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The Bee’s Bruised Knees

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Elle and I are a lot more alike than either of us will probably ever readily admit. In the pursuit of being your own person, sometimes the driving factor is to show who you are not.

And yet, I see Ellie’ s banged up shins next to my own bruised legs and can’t help but think, “Yep. That’s my girl.”

Ok, so it's really our shins. Whatever.

We are not particularly careless, but we are not overly cautious either. I’m a mechanic and like a gardener, getting dirty is pretty much part of the job description. By Sunday, my hands are usually not too gray — unless I work on our cars over the weekend — in which case, forget it. However, my legs tend to bear the brunt of my work. On our smaller buses, the Type As (the rest of the world knows them as Short Buses), I remount the tires by resting them on my thighs and then lifting. Don’t judge. It works. So that’s the twin bruises on my thighs.

Then there’s the abrasion on the outside left leg paired with a two-day-old bruise on the inside. Inside is where I banged my shin after a test drive and outside is where I gouged it BEFORE the test drive on some sheet metal.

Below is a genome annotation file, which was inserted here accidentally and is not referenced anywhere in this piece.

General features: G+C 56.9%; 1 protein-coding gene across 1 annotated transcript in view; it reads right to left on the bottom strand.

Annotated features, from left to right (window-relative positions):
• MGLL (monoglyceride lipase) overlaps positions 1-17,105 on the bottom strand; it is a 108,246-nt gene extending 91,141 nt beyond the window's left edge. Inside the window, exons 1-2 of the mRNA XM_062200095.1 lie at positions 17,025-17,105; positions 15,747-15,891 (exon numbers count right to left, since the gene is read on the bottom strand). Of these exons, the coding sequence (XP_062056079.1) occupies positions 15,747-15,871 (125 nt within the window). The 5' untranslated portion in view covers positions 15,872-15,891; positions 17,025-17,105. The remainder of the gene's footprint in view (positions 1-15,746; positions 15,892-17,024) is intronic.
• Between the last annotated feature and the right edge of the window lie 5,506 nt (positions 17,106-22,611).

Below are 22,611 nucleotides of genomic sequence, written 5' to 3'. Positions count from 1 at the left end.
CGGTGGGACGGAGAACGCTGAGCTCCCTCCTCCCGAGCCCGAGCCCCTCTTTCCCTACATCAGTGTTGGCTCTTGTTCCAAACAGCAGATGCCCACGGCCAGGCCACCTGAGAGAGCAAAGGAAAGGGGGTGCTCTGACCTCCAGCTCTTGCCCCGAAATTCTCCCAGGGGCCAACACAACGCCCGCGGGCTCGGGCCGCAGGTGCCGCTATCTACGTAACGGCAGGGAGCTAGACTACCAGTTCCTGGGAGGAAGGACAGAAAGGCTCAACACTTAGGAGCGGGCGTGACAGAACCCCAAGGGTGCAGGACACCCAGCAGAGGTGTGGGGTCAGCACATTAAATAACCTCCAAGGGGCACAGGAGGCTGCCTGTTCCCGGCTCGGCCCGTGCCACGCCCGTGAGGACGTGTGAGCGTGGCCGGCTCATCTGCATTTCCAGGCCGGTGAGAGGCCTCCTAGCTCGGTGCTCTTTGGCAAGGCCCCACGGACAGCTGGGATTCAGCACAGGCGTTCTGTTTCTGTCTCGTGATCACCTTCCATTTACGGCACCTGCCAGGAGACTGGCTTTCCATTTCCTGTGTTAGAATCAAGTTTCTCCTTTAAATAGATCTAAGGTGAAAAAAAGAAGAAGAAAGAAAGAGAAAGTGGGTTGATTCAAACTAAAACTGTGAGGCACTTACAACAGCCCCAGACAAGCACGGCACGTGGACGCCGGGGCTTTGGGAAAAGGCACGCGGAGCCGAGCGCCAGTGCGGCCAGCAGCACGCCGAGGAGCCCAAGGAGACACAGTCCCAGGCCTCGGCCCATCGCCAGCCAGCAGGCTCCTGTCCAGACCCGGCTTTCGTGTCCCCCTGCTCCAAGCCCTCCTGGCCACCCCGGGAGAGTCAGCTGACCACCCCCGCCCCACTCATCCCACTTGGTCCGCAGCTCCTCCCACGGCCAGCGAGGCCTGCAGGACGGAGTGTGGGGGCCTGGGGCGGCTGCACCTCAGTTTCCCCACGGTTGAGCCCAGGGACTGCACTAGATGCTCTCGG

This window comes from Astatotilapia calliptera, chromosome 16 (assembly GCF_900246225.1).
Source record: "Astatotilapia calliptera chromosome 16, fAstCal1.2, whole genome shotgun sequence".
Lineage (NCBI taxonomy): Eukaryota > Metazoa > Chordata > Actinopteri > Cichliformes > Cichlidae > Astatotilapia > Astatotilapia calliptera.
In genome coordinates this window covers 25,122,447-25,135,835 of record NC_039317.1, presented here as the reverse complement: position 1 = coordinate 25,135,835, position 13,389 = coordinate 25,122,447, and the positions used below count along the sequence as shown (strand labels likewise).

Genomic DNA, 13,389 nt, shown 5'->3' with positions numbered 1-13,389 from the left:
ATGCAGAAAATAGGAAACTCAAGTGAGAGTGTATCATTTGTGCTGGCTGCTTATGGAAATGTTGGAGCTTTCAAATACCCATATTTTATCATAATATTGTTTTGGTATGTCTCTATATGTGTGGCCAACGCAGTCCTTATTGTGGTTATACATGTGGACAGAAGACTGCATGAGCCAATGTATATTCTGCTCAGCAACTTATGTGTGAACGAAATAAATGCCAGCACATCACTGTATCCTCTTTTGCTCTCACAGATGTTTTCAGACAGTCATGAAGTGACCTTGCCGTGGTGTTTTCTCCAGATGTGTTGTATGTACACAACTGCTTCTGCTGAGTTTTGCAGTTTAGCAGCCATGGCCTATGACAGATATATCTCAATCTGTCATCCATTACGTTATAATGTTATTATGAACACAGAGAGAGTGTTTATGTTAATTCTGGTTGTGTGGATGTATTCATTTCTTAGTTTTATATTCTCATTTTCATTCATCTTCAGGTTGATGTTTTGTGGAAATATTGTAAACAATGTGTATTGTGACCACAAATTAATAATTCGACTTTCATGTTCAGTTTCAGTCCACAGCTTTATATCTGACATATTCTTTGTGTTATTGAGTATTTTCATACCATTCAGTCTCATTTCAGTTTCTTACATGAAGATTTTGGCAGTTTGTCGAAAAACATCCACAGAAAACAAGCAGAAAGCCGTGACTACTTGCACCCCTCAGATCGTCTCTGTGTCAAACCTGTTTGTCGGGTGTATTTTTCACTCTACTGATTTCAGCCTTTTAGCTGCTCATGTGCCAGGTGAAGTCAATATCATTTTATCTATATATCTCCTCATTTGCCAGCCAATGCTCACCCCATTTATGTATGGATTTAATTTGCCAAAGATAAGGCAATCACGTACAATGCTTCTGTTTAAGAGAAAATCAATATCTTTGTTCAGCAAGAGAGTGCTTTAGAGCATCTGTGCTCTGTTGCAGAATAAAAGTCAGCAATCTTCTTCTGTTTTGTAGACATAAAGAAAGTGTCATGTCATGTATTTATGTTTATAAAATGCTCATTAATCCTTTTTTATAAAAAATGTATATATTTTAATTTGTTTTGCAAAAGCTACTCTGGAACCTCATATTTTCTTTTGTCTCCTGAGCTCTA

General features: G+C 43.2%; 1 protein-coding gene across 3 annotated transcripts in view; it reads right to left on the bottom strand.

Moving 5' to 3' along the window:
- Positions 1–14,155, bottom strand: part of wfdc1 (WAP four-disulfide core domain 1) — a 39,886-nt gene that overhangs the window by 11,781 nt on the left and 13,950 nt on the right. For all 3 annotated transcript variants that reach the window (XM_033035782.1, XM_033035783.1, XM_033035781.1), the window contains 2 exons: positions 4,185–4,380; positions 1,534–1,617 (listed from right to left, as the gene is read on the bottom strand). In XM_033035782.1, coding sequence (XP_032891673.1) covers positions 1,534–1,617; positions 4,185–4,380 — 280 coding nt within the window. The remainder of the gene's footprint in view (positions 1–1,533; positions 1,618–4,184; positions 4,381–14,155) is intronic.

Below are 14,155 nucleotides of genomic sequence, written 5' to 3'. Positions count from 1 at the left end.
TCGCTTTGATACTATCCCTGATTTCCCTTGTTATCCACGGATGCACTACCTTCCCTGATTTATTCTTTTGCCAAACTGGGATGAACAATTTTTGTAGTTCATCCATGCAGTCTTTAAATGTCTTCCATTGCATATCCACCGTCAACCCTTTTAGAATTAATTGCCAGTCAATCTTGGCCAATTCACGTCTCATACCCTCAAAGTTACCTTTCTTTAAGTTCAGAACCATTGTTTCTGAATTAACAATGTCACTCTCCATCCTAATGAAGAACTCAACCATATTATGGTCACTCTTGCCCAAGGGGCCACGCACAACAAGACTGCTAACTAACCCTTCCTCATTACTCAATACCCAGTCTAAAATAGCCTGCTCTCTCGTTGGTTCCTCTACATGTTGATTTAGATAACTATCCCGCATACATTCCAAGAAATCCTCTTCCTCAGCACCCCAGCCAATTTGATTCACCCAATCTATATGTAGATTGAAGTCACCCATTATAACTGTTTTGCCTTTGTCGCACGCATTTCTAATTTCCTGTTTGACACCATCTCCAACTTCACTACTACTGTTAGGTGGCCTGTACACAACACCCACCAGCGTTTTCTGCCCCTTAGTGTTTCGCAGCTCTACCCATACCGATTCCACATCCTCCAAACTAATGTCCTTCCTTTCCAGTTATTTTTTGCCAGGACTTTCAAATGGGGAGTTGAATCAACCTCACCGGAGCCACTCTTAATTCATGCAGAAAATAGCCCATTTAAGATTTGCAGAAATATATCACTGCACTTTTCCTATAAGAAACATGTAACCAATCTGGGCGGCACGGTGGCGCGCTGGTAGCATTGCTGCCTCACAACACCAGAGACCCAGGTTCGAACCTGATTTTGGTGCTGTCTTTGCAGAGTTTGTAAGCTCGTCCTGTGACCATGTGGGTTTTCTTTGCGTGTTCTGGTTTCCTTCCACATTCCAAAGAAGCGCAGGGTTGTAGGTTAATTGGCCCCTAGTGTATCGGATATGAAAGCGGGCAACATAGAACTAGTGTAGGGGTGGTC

It’s cool. My tetanus shots are up to date.

Elle on the other appendage, is a complete mystery. I ask her, but I don’t think she always notices when she gets injured. Mr. Pirate and I have encouraged her from the get-go to dust herself off and pick herself back up again. She cries, but almost always follows it up with, “I’m OK.”

Maybe she’s been watching a bit too much “Paw Patrol” and has accepted the accident-prone Dalmatian, Marshall, as her personal hero?

Marshall the firehouse dog

He really is OK. He’s just still growing into his paws.

Regardless of the why, I think I’d rather she learn to be resilient and aware enough of her own body so that she knows when to sit it out and howl, and when to bounce back with a grin and a wave.

So for all of the Moms like mine who had semi annual visits to the hospital, thanks for letting us learn our limits. We’re out there raising up the next batch of cheerfully bruised kiddos, and I think we’re all better for it.

~*La!

 Fashionistas Don’t Fall Far From the Family Tree

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 Fashionistas Don’t Fall Far From the Family Tree

Learning things about your parents is always weird.

I used to think that the pursuit of understanding where you came from was a pursuit that only those who are adopted could truly undertake. That for the rest of us, it’s too easy. Our answers are right there if we only know what questions to ask.

We’ve had the easy path outlined for us in bright flourescent genetic paint.